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ONE: Prepare your lye as usual and leave to cool down to room temperature. Because this soap contains 70% olive oil, I added 2 teaspoons of sodium lactate, which is a natural additive, to my lye solution to make the soap harder and reduce curing time.

TWO: Weigh out the coconut oil, shea butter, and cocoa butter, and heat in the microwave until the oils have melted.

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THREE: Add the olive oil to the now liquid coconut oil and butters, and give it a good stir.

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FOUR: Once your lye solution has cooled down to room temperature, add the lye to the oils. If your oils are still very warm, let it cool down a little. It’s ok if it’s a little warmer than usual, but it shouldn’t be more than 30-32 degrees Celsius.

Use your stick blender to mix the lye/oil blend until it has emulsified.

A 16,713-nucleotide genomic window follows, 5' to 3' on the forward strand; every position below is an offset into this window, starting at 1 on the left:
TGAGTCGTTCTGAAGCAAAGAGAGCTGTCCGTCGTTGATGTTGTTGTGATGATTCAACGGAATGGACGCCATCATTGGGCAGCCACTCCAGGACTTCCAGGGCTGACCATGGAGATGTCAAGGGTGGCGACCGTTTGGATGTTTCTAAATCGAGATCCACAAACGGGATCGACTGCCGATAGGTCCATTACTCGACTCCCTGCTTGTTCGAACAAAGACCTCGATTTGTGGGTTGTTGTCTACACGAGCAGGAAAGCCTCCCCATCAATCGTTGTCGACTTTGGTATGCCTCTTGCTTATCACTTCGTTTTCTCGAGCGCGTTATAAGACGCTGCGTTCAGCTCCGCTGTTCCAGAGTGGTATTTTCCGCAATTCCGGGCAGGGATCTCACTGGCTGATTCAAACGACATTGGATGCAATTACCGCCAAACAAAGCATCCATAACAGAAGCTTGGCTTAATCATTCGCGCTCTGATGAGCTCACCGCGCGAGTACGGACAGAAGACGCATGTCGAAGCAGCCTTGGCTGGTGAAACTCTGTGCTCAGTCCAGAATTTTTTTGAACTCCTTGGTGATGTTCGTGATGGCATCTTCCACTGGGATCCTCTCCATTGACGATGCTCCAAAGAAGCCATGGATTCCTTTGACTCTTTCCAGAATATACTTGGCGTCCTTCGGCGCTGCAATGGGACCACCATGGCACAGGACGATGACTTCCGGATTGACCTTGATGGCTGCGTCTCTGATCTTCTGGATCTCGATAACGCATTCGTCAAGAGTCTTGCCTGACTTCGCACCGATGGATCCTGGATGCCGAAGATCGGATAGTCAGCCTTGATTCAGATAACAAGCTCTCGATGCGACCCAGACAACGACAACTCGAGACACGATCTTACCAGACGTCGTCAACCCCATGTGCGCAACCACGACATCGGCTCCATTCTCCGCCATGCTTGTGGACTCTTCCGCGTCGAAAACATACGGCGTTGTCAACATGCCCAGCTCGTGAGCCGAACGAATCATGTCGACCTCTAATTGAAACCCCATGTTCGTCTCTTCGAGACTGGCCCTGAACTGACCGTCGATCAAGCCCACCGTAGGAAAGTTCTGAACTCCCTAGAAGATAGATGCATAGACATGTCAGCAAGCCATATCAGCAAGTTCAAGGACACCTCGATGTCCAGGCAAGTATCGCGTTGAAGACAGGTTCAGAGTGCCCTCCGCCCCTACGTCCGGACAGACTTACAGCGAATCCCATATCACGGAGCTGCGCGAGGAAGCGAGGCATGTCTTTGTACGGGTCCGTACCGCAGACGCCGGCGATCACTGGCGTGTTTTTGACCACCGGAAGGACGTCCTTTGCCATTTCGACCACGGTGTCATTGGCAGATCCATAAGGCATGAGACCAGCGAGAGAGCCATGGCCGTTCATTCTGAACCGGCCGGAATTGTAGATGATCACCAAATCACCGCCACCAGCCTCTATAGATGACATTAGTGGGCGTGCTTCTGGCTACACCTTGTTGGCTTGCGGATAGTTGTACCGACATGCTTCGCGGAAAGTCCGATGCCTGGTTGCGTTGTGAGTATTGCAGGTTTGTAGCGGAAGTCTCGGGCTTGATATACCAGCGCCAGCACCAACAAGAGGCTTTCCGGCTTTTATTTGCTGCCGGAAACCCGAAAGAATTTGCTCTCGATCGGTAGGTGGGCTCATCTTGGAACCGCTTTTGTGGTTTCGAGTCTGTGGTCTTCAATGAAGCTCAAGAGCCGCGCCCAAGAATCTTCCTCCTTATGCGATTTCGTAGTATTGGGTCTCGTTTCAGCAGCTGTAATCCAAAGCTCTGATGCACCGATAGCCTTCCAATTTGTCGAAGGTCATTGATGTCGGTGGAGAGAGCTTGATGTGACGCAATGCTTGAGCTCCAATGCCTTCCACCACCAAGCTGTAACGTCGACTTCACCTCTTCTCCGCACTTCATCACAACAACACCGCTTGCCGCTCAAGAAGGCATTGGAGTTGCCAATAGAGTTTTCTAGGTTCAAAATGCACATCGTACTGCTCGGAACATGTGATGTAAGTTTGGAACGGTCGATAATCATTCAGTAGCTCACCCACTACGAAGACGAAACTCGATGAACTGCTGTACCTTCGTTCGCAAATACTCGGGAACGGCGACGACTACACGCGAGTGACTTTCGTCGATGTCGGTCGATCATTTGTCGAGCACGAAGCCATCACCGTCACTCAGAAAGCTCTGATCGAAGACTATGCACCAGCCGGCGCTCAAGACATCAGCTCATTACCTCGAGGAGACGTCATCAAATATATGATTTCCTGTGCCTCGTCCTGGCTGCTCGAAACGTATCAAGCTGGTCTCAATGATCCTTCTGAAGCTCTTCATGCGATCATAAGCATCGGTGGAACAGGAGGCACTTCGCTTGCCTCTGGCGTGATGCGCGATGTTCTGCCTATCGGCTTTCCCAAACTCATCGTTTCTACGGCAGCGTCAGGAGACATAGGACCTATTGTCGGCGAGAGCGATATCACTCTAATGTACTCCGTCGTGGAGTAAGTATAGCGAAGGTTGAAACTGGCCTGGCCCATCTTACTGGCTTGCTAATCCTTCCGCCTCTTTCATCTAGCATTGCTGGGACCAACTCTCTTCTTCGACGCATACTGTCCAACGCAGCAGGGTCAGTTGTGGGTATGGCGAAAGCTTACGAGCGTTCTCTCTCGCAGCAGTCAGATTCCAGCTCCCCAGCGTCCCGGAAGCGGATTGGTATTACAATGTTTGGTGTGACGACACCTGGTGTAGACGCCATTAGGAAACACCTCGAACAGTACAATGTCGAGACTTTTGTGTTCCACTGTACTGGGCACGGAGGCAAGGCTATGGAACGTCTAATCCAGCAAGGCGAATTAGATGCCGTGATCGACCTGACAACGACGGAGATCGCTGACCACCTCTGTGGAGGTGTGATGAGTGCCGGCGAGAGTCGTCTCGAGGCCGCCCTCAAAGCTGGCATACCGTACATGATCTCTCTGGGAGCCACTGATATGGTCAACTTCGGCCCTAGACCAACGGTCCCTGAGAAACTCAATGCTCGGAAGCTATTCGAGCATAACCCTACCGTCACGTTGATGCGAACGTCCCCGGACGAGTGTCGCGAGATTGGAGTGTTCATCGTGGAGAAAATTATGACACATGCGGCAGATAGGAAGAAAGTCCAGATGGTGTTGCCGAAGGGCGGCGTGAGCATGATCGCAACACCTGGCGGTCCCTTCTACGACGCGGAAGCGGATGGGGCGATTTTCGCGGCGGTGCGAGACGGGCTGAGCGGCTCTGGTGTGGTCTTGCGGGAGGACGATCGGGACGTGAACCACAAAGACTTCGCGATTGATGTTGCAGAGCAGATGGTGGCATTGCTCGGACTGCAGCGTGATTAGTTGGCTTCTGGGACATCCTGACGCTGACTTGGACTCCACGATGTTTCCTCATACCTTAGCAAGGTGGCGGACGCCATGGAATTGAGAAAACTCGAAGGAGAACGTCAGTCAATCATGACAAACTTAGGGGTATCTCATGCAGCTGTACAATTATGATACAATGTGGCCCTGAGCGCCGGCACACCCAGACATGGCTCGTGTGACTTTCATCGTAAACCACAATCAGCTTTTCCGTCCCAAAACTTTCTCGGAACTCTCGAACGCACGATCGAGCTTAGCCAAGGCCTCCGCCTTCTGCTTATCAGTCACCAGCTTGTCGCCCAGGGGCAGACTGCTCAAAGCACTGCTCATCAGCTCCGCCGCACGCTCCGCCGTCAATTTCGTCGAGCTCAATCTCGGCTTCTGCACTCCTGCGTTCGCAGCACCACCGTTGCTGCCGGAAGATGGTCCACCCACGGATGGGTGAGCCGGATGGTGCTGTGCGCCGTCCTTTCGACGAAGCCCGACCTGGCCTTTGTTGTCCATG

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FIVE: Add the essential oil blend and keep mixing with the stick blender until the soap has thickened to a medium trace. Pour the soap into the mould.

Use a spoon to add texture to the top of your soap and sprinkle a few rose petals over the surface.

SIX: Let the soap cure for a couple of days before unmoulding, and then let it harden for another few days before cutting it into bars. The bars of soap will need a further 6-8 weeks to cure before they are ready for use.

Because of the high superfat content of the soap and the addition of essential oils, this soap is more at risk of DOS (dreaded orange spot) than usual. To avoid these pesky DOS, make sure you cure and store the soap in a dry place with good air circulation, away from humidity.

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Beauty (shower) bar

  • Difficulty: intermediate